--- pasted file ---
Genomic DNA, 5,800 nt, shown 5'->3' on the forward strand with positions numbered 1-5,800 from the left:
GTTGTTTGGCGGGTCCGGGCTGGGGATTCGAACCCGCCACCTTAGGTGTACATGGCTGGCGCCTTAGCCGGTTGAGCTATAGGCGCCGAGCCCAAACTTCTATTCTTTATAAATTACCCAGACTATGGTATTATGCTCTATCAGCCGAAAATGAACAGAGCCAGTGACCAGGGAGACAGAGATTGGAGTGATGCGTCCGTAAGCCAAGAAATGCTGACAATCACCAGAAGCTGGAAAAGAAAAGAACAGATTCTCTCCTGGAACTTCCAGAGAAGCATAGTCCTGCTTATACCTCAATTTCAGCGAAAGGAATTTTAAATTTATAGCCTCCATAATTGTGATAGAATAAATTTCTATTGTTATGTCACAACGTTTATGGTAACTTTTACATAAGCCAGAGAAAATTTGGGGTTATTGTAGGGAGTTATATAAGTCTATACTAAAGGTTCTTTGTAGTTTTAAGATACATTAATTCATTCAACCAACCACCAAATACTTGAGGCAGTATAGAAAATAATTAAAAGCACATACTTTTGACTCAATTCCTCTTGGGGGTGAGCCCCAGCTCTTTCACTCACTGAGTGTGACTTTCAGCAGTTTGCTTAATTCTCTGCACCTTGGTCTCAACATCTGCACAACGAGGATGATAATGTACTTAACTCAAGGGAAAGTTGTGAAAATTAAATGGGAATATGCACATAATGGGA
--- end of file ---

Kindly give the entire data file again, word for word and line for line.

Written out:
Genomic DNA, 5,800 nt, shown 5'->3' on the forward strand with positions numbered 1-5,800 from the left:
GTTGTTTGGCGGGTCCGGGCTGGGGATTCGAACCCGCCACCTTAGGTGTACATGGCTGGCGCCTTAGCCGGTTGAGCTATAGGCGCCGAGCCCAAACTTCTATTCTTTATAAATTACCCAGACTATGGTATTATGCTCTATCAGCCGAAAATGAACAGAGCCAGTGACCAGGGAGACAGAGATTGGAGTGATGCGTCCGTAAGCCAAGAAATGCTGACAATCACCAGAAGCTGGAAAAGAAAAGAACAGATTCTCTCCTGGAACTTCCAGAGAAGCATAGTCCTGCTTATACCTCAATTTCAGCGAAAGGAATTTTAAATTTATAGCCTCCATAATTGTGATAGAATAAATTTCTATTGTTATGTCACAACGTTTATGGTAACTTTTACATAAGCCAGAGAAAATTTGGGGTTATTGTAGGGAGTTATATAAGTCTATACTAAAGGTTCTTTGTAGTTTTAAGATACATTAATTCATTCAACCAACCACCAAATACTTGAGGCAGTATAGAAAATAATTAAAAGCACATACTTTTGACTCAATTCCTCTTGGGGGTGAGCCCCAGCTCTTTCACTCACTGAGTGTGACTTTCAGCAGTTTGCTTAATTCTCTGCACCTTGGTCTCAACATCTGCACAACGAGGATGATAATGTACTTAACTCAAGGGAAAGTTGTGAAAATTAAATGGGAATATGCACATAATGGGA